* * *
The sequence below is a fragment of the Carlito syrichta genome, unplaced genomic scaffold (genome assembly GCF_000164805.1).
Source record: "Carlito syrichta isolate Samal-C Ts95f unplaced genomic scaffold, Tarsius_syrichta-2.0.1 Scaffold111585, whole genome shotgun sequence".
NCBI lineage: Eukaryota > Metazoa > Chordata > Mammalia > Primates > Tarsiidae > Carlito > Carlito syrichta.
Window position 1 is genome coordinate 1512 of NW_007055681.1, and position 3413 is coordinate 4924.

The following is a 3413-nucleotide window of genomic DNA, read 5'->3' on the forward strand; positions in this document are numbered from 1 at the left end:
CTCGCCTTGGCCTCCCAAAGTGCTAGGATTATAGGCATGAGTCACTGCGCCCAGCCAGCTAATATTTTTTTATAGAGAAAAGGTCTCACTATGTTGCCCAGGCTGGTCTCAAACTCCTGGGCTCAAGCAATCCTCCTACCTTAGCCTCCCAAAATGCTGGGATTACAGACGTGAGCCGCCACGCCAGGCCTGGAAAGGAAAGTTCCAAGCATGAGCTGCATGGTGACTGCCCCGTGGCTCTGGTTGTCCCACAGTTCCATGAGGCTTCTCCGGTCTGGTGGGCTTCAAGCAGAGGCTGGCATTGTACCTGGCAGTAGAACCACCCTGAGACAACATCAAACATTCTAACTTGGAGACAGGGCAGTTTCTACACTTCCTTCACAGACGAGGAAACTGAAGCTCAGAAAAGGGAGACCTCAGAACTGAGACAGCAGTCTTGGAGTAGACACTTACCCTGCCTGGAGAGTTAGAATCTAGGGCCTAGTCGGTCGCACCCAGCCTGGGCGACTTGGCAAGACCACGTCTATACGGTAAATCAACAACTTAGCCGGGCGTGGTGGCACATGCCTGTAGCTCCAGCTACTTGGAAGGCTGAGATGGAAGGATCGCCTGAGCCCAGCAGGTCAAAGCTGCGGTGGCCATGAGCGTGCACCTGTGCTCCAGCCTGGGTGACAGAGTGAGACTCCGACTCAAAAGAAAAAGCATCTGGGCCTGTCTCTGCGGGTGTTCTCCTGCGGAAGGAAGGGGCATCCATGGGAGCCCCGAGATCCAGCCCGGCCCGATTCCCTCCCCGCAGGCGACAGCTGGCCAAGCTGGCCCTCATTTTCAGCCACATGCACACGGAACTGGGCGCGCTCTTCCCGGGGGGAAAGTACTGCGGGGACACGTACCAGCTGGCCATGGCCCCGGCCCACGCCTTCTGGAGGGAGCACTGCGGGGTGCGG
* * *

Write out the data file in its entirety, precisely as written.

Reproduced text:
The sequence below is a fragment of the Carlito syrichta genome, unplaced genomic scaffold (genome assembly GCF_000164805.1).
Source record: "Carlito syrichta isolate Samal-C Ts95f unplaced genomic scaffold, Tarsius_syrichta-2.0.1 Scaffold111585, whole genome shotgun sequence".
NCBI lineage: Eukaryota > Metazoa > Chordata > Mammalia > Primates > Tarsiidae > Carlito > Carlito syrichta.
Window position 1 is genome coordinate 1512 of NW_007055681.1, and position 3413 is coordinate 4924.

The following is a 3413-nucleotide window of genomic DNA, read 5'->3' on the forward strand; positions in this document are numbered from 1 at the left end:
CTCGCCTTGGCCTCCCAAAGTGCTAGGATTATAGGCATGAGTCACTGCGCCCAGCCAGCTAATATTTTTTTATAGAGAAAAGGTCTCACTATGTTGCCCAGGCTGGTCTCAAACTCCTGGGCTCAAGCAATCCTCCTACCTTAGCCTCCCAAAATGCTGGGATTACAGACGTGAGCCGCCACGCCAGGCCTGGAAAGGAAAGTTCCAAGCATGAGCTGCATGGTGACTGCCCCGTGGCTCTGGTTGTCCCACAGTTCCATGAGGCTTCTCCGGTCTGGTGGGCTTCAAGCAGAGGCTGGCATTGTACCTGGCAGTAGAACCACCCTGAGACAACATCAAACATTCTAACTTGGAGACAGGGCAGTTTCTACACTTCCTTCACAGACGAGGAAACTGAAGCTCAGAAAAGGGAGACCTCAGAACTGAGACAGCAGTCTTGGAGTAGACACTTACCCTGCCTGGAGAGTTAGAATCTAGGGCCTAGTCGGTCGCACCCAGCCTGGGCGACTTGGCAAGACCACGTCTATACGGTAAATCAACAACTTAGCCGGGCGTGGTGGCACATGCCTGTAGCTCCAGCTACTTGGAAGGCTGAGATGGAAGGATCGCCTGAGCCCAGCAGGTCAAAGCTGCGGTGGCCATGAGCGTGCACCTGTGCTCCAGCCTGGGTGACAGAGTGAGACTCCGACTCAAAAGAAAAAGCATCTGGGCCTGTCTCTGCGGGTGTTCTCCTGCGGAAGGAAGGGGCATCCATGGGAGCCCCGAGATCCAGCCCGGCCCGATTCCCTCCCCGCAGGCGACAGCTGGCCAAGCTGGCCCTCATTTTCAGCCACATGCACACGGAACTGGGCGCGCTCTTCCCGGGGGGAAAGTACTGCGGGGACACGTACCAGCTGGCCATGGCCCCGGCCCACGCCTTCTGGAGGGAGCACTGCGGGGTGCGG